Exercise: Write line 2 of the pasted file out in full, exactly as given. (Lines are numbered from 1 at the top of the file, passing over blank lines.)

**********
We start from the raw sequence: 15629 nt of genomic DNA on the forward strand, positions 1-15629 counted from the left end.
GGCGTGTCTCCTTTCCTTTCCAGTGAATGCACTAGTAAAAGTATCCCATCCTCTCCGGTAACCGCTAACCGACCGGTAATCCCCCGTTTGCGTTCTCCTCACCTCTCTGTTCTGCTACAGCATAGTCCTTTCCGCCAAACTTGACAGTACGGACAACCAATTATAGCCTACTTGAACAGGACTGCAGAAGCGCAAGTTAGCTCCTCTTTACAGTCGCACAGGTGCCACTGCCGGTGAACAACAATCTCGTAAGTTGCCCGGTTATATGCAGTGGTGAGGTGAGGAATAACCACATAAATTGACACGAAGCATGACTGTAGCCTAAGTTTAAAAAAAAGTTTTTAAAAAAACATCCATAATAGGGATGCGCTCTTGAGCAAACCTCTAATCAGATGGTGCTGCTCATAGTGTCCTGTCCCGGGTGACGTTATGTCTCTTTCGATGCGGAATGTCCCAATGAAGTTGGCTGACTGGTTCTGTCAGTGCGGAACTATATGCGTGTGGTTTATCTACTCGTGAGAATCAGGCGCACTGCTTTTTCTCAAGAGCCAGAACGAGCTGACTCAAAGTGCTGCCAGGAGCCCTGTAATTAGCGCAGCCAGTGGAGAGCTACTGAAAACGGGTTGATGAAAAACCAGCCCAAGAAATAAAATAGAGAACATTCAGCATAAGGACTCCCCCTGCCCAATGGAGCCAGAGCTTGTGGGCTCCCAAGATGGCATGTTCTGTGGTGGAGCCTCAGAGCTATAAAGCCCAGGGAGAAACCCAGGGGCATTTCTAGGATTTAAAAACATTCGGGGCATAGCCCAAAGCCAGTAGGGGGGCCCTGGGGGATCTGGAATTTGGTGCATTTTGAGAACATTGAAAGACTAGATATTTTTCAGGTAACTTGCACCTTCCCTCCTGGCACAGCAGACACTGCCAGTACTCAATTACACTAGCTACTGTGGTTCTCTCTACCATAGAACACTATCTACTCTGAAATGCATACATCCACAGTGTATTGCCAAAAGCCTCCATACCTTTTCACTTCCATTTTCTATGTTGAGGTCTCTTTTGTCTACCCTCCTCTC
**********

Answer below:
GGCGTGTCTCCTTTCCTTTCCAGTGAATGCACTAGTAAAAGTATCCCATCCTCTCCGGTAACCGCTAACCGACCGGTAATCCCCCGTTTGCGTTCTCCTCACCTCTCTGTTCTGCTACAGCATAGTCCTTTCCGCCAAACTTGACAGTACGGACAACCAATTATAGCCTACTTGAACAGGACTGCAGAAGCGCAAGTTAGCTCCTCTTTACAGTCGCACAGGTGCCACTGCCGGTGAACAACAATCTCGTAAGTTGCCCGGTTATATGCAGTGGTGAGGTGAGGAATAACCACATAAATTGACACGAAGCATGACTGTAGCCTAAGTTTAAAAAAAAGTTTTTAAAAAAACATCCATAATAGGGATGCGCTCTTGAGCAAACCTCTAATCAGATGGTGCTGCTCATAGTGTCCTGTCCCGGGTGACGTTATGTCTCTTTCGATGCGGAATGTCCCAATGAAGTTGGCTGACTGGTTCTGTCAGTGCGGAACTATATGCGTGTGGTTTATCTACTCGTGAGAATCAGGCGCACTGCTTTTTCTCAAGAGCCAGAACGAGCTGACTCAAAGTGCTGCCAGGAGCCCTGTAATTAGCGCAGCCAGTGGAGAGCTACTGAAAACGGGTTGATGAAAAACCAGCCCAAGAAATAAAATAGAGAACATTCAGCATAAGGACTCCCCCTGCCCAATGGAGCCAGAGCTTGTGGGCTCCCAAGATGGCATGTTCTGTGGTGGAGCCTCAGAGCTATAAAGCCCAGGGAGAAACCCAGGGGCATTTCTAGGATTTAAAAACATTCGGGGCATAGCCCAAAGCCAGTAGGGGGGCCCTGGGGGATCTGGAATTTGGTGCATTTTGAGAACATTGAAAGACTAGATATTTTTCAGGTAACTTGCACCTTCCCTCCTGGCACAGCAGACACTGCCAGTACTCAATTACACTAGCTACTGTGGTTCTCTCTACCATAGAACACTATCTACTCTGAAATGCATACATCCACAGTGTATTGCCAAAAGCCTCCATACCTTTTCACTTCCATTTTCTATGTTGAGGTCTCTTTTGTCTACCCTCCTCTC